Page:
Figure 4.
 
Fibronectin and α-2-HS-GP are enriched in early ECMs and support HCjE-Gi cell adhesion and growth. (A) The peptide abundance of fibronectin, α-2-HS-GP, and annexin A2 is plotted as a percentage of peptides detected at the indicated time points. (B) Density of HCjE-Gi cells measured 3 hours after seeding onto indicated concentrations of fibronectin. (C) Growth curves of HCjE-Gi cells plated onto different fibronectin concentrations. (D) Density of HCjE-Gi cells measured 3 hours after seeding onto indicated concentrations of α-2-HS-GP. (E) growth curves of HCjE-Gi cells plated onto different α-2-HS-GP concentrations. (F) HCjE-Gi cells plated onto TCP coated with indicated concentrations of fibronectin or α-2-HS-GP or left uncoated (TCP) were processed for indirect immunofluorescence microscopy on culture day 7 with monoclonal antibodies against keratin 19. HCjE-Gi cells on TCP were also processed with rabbit IgG or secondary antibodies as negative controls. Retinal pigment epithelial cells (ARPE-19) were processed in the same way as a negative control for antibodies specificity. Scale bars: 50 µm.
Fibronectin Supported HCjE-Gi Cell Adhesion and Expansion
Fibronectin has long been associated with cell adhesion and growth of epithelial cells,32,3841 and its detection in our hypothesis-independent screen gave us confidence in our approach. To confirm that provision of a fibronectin at time of plating improved the adhesion and expansion of HCjE-Gi cultures and for comparison with α-2-HS-GP coating, we coated TCP with 0.5- to 10-µg/mL fibronectin solutions and assessed the number of cells adhered after 3 hours and growth curves over 7 days compared with uncoated TCP. These assays revealed that, as expected, as fibronectin coating concentrations increased up to a plateau of 5 µg/mL, HCjE-Gi cell adhesion increased by around threefold compared with TCP (2000 ± 260 cells/cm2 on TCP and 5300 ± 1100 cells/cm2 on 5-µg/mL fibronectin; P < 0.001) (Fig. 4B). The cell population densities increased on all fibronectin coating concentrations compared with controls, with 1.26-fold higher cell numbers on culture day 7 on 5- to 10-µg/mL fibronectin compared to TCP (81,000 ± 22,000 cells/cm2 on TCP; 102,000 ± 8000 cells/cm2 on 5-µg/mL fibronectin; and 102,000 ± 10,000 cells/cm2 on 10-µg/mL fibronectin) (P < 0.05; two-way ANOVA). 
α-2-HS-Glycoprotein Increased HCjE-Gi Cell Growth but Not Cell Adhesion
Coating of culture plates with α-2-HS-GP from 0.5 to 20 µg/mL did not support increased cell adhesion compared with TCP (3700 ± 500 cells/cm2 on TCP vs. 3500 ± 900 cells/cm2 on 20-µg/mL α-2-HS-GP; P > 0.05) (Fig. 4D); however, this coating did increase the rate at which cell density increased in an approximately dose-dependent manner (Fig. 4E). Specifically, when cultured on α-2-HS-GP pre-adsorbed from 10 to 20 µg/mL, there were 1.14 to 1.18 times more cell numbers observed compared with TCP on culture day 7 (119,000 ± 12,000 cells/cm2 on TCP; 136,000 ± 8000 cells/cm2 on 10-µg/mL α-2-HS-GP; and 140,000 ± 6000 cells/cm2 on 20-µg/mL α-2-HS-GP) (P < 0.01; two-way ANOVA). Processing cells for indirect immunofluorescence microscopy with the antibodies against conjunctival protein keratin 19, simple epithelial keratins 7, 8, and 18; corneal keratin 3; and stratified epidermal keratin 1 revealed that culturing HCjE-Gi cells on either fibronectin or α-2-HS-GP did not induce de- or transdifferentiation (Fig. 4F, Supplementary Fig. S3).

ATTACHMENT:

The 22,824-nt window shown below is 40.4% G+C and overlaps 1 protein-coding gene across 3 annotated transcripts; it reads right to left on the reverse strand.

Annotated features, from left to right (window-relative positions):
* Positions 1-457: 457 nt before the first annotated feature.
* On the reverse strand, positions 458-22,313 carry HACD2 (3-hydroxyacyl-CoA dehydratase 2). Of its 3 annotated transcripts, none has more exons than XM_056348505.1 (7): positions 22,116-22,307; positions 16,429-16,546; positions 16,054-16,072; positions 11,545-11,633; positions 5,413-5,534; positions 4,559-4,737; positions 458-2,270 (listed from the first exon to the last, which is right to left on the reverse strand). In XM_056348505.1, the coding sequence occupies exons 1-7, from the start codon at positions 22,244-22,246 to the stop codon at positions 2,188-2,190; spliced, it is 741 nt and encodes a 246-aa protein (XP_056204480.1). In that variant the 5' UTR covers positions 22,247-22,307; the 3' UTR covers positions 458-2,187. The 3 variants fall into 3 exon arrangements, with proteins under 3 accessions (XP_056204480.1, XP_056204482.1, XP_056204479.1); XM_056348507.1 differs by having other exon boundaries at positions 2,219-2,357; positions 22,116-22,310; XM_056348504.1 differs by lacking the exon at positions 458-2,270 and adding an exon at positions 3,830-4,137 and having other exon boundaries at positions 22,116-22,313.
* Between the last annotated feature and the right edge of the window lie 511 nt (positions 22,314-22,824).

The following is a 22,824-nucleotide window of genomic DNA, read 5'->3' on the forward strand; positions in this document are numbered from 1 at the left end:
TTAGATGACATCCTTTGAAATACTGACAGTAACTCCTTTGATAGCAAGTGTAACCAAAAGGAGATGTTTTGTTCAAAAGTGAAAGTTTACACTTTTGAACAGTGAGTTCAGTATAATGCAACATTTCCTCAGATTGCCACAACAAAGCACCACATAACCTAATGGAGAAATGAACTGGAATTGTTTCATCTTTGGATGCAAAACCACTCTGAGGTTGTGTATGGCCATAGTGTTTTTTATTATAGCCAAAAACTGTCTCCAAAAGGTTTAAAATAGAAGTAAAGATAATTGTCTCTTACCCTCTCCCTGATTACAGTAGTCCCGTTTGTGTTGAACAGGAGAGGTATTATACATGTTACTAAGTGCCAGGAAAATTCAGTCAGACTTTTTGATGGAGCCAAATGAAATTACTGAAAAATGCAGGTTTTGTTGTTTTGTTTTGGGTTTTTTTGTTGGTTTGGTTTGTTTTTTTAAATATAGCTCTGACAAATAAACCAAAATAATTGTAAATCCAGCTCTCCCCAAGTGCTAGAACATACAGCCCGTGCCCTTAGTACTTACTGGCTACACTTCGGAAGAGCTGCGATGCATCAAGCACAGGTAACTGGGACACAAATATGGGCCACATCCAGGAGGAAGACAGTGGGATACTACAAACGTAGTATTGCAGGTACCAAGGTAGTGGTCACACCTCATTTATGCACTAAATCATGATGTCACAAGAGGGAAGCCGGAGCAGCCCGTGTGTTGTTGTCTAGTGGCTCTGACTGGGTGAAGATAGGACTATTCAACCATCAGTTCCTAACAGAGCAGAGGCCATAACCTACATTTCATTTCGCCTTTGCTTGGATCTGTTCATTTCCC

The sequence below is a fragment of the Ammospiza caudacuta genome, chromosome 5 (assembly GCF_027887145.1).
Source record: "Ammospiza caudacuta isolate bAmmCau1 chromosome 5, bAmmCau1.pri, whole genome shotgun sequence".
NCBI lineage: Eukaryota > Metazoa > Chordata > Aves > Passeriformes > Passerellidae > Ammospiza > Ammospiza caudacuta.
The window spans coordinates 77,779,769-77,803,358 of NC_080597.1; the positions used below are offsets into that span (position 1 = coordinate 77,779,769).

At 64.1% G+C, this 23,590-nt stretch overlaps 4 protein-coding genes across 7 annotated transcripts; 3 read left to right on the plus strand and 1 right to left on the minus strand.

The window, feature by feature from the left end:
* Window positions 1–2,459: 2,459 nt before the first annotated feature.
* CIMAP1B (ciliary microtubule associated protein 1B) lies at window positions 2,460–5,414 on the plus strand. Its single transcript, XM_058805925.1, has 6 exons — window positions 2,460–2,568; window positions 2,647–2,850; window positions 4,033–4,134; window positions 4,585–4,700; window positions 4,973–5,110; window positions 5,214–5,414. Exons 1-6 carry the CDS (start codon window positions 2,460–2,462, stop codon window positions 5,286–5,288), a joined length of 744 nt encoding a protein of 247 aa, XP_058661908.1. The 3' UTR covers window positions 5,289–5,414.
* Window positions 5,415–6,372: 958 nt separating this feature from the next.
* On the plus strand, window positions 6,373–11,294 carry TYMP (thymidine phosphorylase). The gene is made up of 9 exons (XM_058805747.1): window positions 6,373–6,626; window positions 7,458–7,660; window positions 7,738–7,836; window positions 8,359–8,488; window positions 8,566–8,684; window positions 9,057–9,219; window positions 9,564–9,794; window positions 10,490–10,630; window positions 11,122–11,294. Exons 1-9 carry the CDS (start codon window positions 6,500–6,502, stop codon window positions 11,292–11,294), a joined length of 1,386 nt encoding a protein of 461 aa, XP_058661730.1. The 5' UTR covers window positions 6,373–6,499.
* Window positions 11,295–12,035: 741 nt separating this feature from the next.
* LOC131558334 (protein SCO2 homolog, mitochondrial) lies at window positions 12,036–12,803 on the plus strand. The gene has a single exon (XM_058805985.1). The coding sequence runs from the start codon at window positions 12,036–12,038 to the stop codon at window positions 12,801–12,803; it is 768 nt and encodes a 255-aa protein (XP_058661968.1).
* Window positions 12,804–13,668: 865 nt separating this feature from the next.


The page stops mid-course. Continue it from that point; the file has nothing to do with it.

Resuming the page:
Discussion
In this study, we have shown how the composition of the ECM secreted by HCjE-Gi cells changes over time in culture. The ECM deposited after short periods of culture is superior at supporting the attachment and growth of conjunctival epithelial cells compared with that deposited at later time points. Consistent with this, mass spectrometry revealed that early ECM consisted of higher proportions of adhesive proteins including fibronectin and α-2-HS-GP, the latter of which has not been studied in the conjunctiva before. When provided as a substrate coating at the time of plating, both of these proteins improved the culture of HCjE-Gi cells; fibronectin, a known adhesive protein, as expected increased cell adhesion, and both fibronectin and α-2-HS-GP increased the rate at which cell numbers increased in a dose-dependent manner. Importantly, these data reveal α-2-HS-GP as a new component that could aid the ex vivo culture of conjunctival epithelial cells. 
α-2-HS-GP is primarily produced by hepatocytes in adults, where its production is regulated by systemic inflammation.42,43 Indeed, as there are no reports of its expression in the conjunctiva or in the ocular surface, it is unlikely we would have selected it as a candidate protein had we not adopted a hypothesis-independent approach. However, studies on intestinal epithelial cells and breast carcinoma cells have shown that α-2-HS-GP does have adhesive properties, which are mediated via annexins A2 and A6, respectively.37 α-2-HS-GP has also been shown to increase cell migration and wound closure rates of epidermal keratinocyte to a level similar to that when KSF is supplemented with bovine pituitary extract and epidermal growth factor.44,45 α-2-HS-GP is the human homolog of fetuin A, which is found in fetal calf serum, one of the many cell-adhesive proteins present in serum used in tissue culture.42,44 In our studies, the peptide identification (P02765) was identified as that of human origin on the Uniprot database, thus clarifying that the protein identified was not obtained from growth supplements used in the culture media but rather came from cells synthesizing and depositing their own protein into the ECM.